Caitlyn Peake, a PSU environmental science graduate and current AsoFenix intern highlights the inauguration of the new micro-hydroelectric project in El Roblar Nicaragua.
After five years of discussion, planning and work El Roblar has electricity. To inaugurate their micro-hydroelectric project the community organized a celebration featuring traditional dancing, poetry, music, food and guest speakers.
In attendance were some of the people and organizations that played an integral part in the success of the project including: the local mayor for the region, Jamie Muñoz and the AsoFénix staff, Cáritas, the National Agrarian University and Suni Solar.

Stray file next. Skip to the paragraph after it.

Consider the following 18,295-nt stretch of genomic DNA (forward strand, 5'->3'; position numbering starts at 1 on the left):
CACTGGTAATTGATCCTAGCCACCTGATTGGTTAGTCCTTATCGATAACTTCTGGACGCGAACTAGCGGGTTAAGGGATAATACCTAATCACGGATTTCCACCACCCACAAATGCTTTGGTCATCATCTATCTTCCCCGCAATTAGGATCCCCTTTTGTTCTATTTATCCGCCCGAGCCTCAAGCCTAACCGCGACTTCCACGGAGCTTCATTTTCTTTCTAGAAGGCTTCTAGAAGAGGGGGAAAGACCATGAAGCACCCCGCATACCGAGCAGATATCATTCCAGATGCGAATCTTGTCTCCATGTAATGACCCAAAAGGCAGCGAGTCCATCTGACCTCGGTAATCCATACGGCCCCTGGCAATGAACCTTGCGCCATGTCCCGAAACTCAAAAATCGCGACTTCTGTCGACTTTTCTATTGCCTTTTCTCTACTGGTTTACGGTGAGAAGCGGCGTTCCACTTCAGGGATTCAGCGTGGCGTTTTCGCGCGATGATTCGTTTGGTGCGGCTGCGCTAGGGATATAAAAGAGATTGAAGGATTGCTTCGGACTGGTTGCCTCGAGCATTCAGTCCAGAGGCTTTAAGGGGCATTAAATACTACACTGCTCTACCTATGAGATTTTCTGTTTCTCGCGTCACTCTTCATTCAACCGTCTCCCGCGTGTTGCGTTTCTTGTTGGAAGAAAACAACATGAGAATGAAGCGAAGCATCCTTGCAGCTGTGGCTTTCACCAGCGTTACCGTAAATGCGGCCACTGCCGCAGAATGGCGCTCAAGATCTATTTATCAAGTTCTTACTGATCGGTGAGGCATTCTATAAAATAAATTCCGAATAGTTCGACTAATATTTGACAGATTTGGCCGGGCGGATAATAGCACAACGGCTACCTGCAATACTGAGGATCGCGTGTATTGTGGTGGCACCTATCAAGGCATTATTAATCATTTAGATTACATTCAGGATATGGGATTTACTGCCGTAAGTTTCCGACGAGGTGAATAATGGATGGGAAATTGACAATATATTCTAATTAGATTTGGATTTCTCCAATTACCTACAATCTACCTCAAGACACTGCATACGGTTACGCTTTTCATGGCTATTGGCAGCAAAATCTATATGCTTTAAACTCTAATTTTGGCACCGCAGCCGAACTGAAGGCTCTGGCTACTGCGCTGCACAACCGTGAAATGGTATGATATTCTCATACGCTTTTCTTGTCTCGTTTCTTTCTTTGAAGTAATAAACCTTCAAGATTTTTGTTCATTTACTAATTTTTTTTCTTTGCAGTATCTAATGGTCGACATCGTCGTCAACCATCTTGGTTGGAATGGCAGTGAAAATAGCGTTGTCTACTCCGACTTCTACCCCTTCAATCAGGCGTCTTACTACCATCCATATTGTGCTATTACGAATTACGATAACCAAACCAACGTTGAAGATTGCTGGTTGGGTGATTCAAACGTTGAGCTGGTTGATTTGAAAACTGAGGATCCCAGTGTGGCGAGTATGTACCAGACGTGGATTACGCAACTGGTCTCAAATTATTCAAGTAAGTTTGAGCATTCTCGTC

El Roblar is located in the mountainous region around San José de los Remates, Boaco, Nicaragua. The community is a steep hour and a half walk from the nearest town and had no hope of ever receiving energy from the national grid because it is not accessible by road. However, the community has reliable and abundant sources of water, which has enabled them to utilize a micro-hydro turbine to provide them with energy. The systems which has a 17 kilowatts potential supplies energy for 32 houses, the local chapel and the school.
Due to the electrification of the community, families now have access to clean, bright light to study, work and cook by. In addition, having electricity allows families more access to information and communication through cell phones, radios and television.